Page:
The extraordinary Taj Mahal in Agra, India, is a famous symbol of love and devotion. Tremendous wealth was required to construct this monument. There is a direct connection to precious metals of the Incas and their ancestors – and particularly, to silver from the Potosí mine high in the Andes Mountains.
The spooky season of Halloween and Day of the Dead is the inspiration for this post about mummies. Specifically, of animals: mummified mice at the summit of a towering volcano in the Andes Mountains, a baby mammoth found in muddy sediment in Siberia, and the revered animals of the ancient Egyptians. Mummies have a long and fascinating history.
Polynesians living on Easter Island (Rapa Nui) carved enormous stylized human figures known as moai thousands of years after ancient societies built the Stonehenge and Egyptian monuments. Easter Island, formed by three volcanoes that rose out of the sea, contains a variety of volcanic rocks. The ancient carvers carefully selected rocks and carved their statues between about 1250 and 1500 CE. Nearly 900 of the moai can be seen on the island today.
Human footprints found in White Sands National Park, New Mexico, were associated with astonishingly ancient age dates in 2021. New research published in the October 5, 2023 issue of Science reports on two independent age dating techniques that corroborate the third technique. The data show that the footprints are between 23,000 and 21,000 years old. This will require fundamental changes in rewriting our history.
Ancient people made circular arrangements of enormous stones at Stonehenge beginning around 5,000 years ago in the southern part of modern England. Compared with other ancient megalithic monuments in Europe, Stonehenge is unique for the great distances that the builders moved blocks. Archaeologists have shown that quarry locations for some multi-ton blocks are about 140 mi (225 km) distant.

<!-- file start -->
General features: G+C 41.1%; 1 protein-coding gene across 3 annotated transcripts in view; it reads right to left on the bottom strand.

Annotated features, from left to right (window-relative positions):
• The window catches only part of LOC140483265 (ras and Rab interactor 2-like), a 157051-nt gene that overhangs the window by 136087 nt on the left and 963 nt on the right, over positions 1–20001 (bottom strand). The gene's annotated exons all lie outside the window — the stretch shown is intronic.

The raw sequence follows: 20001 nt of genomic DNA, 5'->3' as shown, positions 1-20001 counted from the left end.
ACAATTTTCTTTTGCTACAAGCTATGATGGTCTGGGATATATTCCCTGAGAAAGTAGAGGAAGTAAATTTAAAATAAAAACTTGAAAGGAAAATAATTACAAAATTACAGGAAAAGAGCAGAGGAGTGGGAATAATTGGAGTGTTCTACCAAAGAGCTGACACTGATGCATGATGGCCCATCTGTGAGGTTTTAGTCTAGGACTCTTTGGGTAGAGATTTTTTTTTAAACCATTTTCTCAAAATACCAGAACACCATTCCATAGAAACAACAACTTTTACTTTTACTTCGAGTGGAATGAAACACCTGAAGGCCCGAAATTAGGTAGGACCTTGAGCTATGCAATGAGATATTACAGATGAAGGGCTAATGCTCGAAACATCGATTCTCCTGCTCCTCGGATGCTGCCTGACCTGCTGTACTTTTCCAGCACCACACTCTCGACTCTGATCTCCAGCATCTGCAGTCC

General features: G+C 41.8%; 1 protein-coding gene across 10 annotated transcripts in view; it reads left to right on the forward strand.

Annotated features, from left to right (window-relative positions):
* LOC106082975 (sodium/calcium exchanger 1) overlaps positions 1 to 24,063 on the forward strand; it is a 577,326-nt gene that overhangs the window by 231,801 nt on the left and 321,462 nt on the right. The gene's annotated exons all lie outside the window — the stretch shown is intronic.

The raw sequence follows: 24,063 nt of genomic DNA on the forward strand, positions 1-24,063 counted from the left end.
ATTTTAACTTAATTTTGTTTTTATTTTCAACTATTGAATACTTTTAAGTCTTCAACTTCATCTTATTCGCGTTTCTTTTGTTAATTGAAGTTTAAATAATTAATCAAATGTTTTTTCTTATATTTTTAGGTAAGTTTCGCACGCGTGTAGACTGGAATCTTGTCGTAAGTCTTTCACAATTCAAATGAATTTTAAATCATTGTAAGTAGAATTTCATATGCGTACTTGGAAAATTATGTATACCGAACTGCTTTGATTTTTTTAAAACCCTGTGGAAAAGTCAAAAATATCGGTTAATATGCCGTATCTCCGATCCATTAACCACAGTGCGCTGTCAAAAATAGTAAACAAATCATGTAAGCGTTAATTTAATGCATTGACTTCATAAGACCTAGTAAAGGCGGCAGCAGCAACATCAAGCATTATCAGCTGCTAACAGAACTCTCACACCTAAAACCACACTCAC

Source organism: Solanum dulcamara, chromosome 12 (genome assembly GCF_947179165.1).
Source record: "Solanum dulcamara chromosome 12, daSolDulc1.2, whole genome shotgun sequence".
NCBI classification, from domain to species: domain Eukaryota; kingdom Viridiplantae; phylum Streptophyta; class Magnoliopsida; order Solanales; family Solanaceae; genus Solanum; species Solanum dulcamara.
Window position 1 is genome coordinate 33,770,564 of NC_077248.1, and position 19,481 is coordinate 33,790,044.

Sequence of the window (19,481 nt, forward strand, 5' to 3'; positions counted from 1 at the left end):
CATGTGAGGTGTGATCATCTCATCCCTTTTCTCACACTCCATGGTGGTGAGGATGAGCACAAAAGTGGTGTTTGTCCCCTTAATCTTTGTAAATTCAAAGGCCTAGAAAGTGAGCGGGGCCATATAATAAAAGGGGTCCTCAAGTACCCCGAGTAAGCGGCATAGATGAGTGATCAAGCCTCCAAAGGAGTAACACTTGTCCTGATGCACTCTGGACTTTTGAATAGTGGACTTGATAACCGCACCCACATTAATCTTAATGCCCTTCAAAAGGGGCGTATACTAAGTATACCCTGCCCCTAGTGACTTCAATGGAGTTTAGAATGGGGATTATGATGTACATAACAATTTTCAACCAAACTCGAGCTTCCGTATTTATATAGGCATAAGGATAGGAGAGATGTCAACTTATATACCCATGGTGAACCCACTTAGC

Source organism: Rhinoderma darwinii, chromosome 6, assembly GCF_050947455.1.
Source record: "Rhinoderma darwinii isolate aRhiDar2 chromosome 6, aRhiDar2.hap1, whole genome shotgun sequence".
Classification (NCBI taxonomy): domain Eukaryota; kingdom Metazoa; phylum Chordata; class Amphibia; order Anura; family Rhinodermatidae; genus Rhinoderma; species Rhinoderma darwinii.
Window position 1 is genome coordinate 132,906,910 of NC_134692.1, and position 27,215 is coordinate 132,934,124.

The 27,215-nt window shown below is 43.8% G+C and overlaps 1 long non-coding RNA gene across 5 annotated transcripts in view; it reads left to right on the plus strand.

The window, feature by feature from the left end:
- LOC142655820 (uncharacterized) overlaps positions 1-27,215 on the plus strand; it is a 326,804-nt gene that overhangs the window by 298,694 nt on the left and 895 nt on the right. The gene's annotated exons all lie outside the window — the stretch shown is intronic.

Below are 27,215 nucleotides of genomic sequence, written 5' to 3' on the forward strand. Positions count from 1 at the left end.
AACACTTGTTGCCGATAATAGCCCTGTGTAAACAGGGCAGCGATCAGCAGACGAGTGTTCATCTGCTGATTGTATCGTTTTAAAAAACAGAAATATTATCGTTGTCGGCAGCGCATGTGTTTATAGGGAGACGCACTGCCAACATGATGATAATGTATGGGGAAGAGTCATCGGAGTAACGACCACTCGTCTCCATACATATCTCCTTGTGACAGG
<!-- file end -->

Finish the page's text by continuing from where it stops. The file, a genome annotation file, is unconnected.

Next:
For thousands of years, ancient people collected and transported enormous rocks from quarries to carve their gigantic statues and shape blocks for pyramids, temples, and other monumental structures. The ancient Egyptians are particularly renowned for their work with massive blocks. They used around 200 different quarries over 3,000 years, and worked sandstone, limestone, basalt, granites, and many other types of rocks .
Sand surrounds us–and while it may seem in infinite supply, it is not. Currently, sand is being used up much faster than it is being replenished. Sand and gravel, collectively known as aggregate, are the most widely extracted solid materials on Earth. A recent report by the United Nations Environment Programme recognizes sand as a strategic resource–and one with looming challenges.
The second-most-used substance on Earth is concrete; the first is water. Enormous volumes of cement and concrete are produced each year, and amounts are rising significantly with population growth and emerging economies. Concrete is a major greenhouse gas contributor to climate change, so reductions in this footprint are critically needed.
When I first visited the Peruvian Andes, I was astonished to see groves of eucalyptus — native Australian trees — at elevations greater than 10,000 feet (3,048 m). Eucalyptus is the most widely planted non-native tree in coastal California, which has a Mediterranean-type climate like that found in parts of Australia, but why are these trees in the high Andes?
Geoglyphs are large designs typically longer than about 13 feet (4 m) and produced on the ground by arranging rocks or soil. They are distinctive elements of the archaeological record along the Pacific coast of the Americas, from California to Chile. The Nazca lines of Peru are famous geoglyphs of animals and geometric shapes, constructed in the arid deserts of south-central coastal Peru between about 500 BCE and 500 CE.